Avoid driving in the snow. The CDC recommends avoiding travel when the weather service has issued advisories. According to, there were 477 deaths due to icy road conditions during the 2008-2009 winter season and 458 deaths during the 2009-2010 season. A major storm like Nemo could inflate those numbers. If you must drive, wait until after snow plows have driven through and cleaned the roads in your town.

Have extra medication ready. If you are living with a chronic condition, like diabetes orhigh blood pressure, medication is a constant need. Nemo could leave a lot of people snowed in, so make sure you have extra supplies of necessary medications.

No smoking zone is the best at home

There’s really no debating it: All homes should be smoke-free spaces. Not only does cigarette, pipe, and cigar smoke expose other people in your home to the dangers of secondhand (and third-hand) smoke, it sharply increases the chances of a house fire and makes your home less desirable to live in and visit.

The Dangers of Secondhand Smoke

Secondhand smoke is more dangerous than it sounds. Declared a human carcinogen by the U.S. Environmental Protection Agency, secondhand smoke is a combination of the smoke exhaled by the smoker and the smoke coming from the tobacco product itself. This double whammy increases the risk of serious health complications and death.

A smoker in your home compromises his life and the life of everyone around him. And that includes pets: Cats exposed to secondhand smoke have double the risk of developing malignant lymphoma.

Many state governments are taking the health risks of secondhand smoke and indoor air pollution so seriously that they have banned smoking in most public areas, including restaurants, workplaces, and bars. More than half the states and the District of Columbia have put comprehensive smoke-free laws into place.

Some of the specific potential health effects of secondhand smoke include increased risk of:

  • Lung cancer
  • Heart disease
  • Pneumonia
  • Bronchitis
  • Pregnancy complications
  • Coughing
  • Excess phlegm production
  • Wheezing
  • Ear infection
  • Reduced lung function
  • Severe asthma symptoms

Secondhand smoke is particularly dangerous to infants and young children, since their developing bodies are especially sensitive to the effects of secondhand smoke.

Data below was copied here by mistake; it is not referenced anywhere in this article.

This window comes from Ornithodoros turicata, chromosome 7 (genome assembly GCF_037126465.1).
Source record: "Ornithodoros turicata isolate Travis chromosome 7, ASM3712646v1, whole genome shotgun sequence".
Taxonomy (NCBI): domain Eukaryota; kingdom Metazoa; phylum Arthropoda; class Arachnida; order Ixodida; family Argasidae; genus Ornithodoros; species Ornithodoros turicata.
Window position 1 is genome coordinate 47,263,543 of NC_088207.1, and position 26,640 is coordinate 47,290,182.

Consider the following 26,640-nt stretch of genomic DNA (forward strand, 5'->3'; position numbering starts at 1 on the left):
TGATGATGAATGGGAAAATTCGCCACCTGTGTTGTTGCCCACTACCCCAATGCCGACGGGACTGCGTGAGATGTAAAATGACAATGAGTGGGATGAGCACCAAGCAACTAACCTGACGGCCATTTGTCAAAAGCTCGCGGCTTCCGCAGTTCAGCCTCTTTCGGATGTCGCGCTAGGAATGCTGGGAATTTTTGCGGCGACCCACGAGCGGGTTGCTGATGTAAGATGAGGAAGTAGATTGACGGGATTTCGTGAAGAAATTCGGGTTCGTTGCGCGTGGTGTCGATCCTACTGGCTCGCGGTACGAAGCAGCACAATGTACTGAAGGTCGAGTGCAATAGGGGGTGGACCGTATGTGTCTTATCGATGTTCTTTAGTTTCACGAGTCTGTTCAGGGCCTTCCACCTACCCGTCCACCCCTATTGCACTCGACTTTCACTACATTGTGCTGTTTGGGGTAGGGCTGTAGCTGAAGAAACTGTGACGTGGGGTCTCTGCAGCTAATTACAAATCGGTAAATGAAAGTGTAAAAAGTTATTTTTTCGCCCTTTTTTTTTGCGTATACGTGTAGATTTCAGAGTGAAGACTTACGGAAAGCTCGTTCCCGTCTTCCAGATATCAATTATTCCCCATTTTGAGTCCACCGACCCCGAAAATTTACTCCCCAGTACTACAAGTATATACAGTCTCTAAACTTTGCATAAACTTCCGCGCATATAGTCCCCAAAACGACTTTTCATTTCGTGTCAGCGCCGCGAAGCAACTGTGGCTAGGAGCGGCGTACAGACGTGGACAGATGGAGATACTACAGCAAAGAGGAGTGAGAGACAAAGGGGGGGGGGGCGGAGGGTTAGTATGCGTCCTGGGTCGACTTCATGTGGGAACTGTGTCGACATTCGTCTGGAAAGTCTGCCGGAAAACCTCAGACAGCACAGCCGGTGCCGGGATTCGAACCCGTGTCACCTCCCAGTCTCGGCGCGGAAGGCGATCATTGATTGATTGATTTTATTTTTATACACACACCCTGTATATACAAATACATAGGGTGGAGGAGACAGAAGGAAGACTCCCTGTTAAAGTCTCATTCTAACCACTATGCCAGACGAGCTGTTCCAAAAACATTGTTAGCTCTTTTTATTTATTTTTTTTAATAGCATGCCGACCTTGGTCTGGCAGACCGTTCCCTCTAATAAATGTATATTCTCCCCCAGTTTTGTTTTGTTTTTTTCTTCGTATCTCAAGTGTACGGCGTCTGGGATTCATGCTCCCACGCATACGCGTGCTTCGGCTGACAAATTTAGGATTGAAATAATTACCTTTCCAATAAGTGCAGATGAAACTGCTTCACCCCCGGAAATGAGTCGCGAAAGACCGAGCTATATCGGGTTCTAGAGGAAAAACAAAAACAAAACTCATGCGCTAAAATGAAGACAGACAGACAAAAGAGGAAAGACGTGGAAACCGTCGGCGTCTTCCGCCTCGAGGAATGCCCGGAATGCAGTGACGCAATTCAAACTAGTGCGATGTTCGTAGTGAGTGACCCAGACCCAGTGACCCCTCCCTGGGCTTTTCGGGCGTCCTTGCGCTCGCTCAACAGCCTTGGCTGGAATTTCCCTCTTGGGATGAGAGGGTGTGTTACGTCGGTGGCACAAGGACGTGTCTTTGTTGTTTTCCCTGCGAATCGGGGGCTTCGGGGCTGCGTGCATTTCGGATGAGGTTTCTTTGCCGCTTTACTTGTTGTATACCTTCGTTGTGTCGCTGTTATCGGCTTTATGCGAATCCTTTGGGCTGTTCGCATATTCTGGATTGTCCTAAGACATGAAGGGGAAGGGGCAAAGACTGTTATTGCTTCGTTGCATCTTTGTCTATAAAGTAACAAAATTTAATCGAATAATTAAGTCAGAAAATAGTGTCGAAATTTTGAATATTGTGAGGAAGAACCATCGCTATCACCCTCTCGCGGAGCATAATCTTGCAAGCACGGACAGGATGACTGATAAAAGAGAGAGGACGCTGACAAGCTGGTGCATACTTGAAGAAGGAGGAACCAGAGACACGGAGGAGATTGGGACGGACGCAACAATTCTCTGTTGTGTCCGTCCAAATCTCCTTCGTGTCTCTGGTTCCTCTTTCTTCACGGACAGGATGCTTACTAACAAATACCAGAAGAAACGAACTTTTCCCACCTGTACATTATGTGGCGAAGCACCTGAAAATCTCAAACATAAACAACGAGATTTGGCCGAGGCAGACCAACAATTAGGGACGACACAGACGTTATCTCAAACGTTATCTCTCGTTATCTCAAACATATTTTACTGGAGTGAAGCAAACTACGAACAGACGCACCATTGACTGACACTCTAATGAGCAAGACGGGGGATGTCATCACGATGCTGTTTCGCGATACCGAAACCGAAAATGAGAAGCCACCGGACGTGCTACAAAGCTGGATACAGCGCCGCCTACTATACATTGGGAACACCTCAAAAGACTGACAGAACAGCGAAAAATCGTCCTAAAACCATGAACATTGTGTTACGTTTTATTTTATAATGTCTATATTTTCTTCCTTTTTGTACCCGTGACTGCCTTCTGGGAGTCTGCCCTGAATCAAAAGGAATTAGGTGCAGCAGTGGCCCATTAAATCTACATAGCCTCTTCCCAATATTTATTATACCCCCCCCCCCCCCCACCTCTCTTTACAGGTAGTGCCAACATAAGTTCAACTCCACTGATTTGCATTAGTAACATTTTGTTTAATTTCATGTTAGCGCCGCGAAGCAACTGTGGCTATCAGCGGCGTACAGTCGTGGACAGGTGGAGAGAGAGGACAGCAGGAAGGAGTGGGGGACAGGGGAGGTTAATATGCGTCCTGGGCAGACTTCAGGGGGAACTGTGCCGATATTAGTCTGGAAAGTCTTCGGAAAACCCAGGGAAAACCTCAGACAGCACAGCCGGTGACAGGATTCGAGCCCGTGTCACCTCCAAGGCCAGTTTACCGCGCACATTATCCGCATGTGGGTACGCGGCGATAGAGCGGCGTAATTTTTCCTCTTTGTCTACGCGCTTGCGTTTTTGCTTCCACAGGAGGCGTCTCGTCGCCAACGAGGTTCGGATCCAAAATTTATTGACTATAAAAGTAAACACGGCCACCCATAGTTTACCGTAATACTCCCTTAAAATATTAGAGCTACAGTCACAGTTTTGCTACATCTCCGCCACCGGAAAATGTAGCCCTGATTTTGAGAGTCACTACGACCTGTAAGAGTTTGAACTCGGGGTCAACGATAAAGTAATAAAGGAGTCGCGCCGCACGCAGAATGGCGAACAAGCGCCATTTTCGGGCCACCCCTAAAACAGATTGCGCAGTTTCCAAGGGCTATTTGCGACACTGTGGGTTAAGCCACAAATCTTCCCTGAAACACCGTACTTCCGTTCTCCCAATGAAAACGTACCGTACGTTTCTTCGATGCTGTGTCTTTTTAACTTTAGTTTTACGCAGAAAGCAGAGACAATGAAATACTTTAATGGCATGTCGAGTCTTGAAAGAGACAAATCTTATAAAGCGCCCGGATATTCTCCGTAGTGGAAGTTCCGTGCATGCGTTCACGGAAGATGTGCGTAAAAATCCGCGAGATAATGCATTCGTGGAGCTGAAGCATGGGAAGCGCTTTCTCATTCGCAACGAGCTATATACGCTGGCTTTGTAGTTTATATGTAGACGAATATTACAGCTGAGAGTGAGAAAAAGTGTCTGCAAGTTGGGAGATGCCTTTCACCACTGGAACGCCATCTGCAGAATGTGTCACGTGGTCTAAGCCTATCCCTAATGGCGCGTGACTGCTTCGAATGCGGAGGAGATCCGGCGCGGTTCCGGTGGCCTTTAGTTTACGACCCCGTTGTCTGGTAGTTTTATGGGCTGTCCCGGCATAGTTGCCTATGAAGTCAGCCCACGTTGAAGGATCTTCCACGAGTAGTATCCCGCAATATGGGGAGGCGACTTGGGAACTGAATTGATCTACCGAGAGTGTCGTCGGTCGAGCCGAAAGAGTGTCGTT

A Smoking Ban Should Be Part of Your Fire Safety Plan

Another way smoking in the home can endanger your family is by increasing the chances for a house fire. Smoking-related fires are the leading cause of house fire deaths — just one more excellent reason to ban cigarettes and smoking of any kind in the home.

If that’s not possible, be sure to never allow smoking in bed and carefully dispose of each cigarette that is smoked in and around your home.

What About Third-Hand Smoke?

The smoke from cigarettes, cigars, or a pipe not only seeps into hair and clothing, but can also get into rugs, upholstered furniture, curtains, and other fabric surfaces. Once these particles settle in, they stay long after the smoker has finished smoking. This type of long-term effect is now sometimes referred to as “third-hand smoke” — years later, people who were not even acquainted with the original smoker are still breathing in the smoke residue.

Eating Healthy Tips

In the case of a hurricane or tropical storm, your family’s physical safety is your first concern, so it’s important for you to prepare an emergency plan in advance. But even if your home is not directly hit by a storm, your neighborhood or community could be affected for several days or longer by power outages, blocked roads, and damage to grocery stores, gas stations, and other businesses.

Hurricane disaster experts with the National Hurricane Center, the Red Cross, the National Oceanic and Atmospheric Administration, and the Federal Emergency Management Agency advise each household to put together a preparedness kit that includes such basics as a flashlight, a radio, batteries, maps, a first-aid kit, a manual can opener, medications — and, of course, food and water. But exactly what foods should be included?

Healthy Meal Plans

Every household should stock up on healthy, easy-to-store food items, but it’s especially important to include diet-specific foods for any family members who have high blood pressure, diabetes, gluten allergy (celiac disease), or another health condition that requires a special menu.

Read the shopping lists and sample menus below for choices that can help your family eat healthfully during an emergency; these lists include options for those with diabetes, high blood pressure, a heart condition, food allergies, and more.

To start, plan to create a “hurricane healthy meals kit” that includes essential nutrients from three of the five food groups, says Stacey Whittle, a registered dietitian and co-owner of Healthy by Design Nutrition Specialists, in Santa Monica, Calif. “The most important group is protein, then vegetables and fruits, and then so-called fillers, or starchy items.” A balanced meal would include something from each group.

In an emergency, the top priority is to get enough calories and stay hydrated. “You need to stay fueled and focused and not get sick,” Whittle says. She suggests that the hurricane healthy meals plan provide three meals a day, spread out as evenly as possible. Each meal should have a protein source as its main component, as well as something from each of the other major food groups.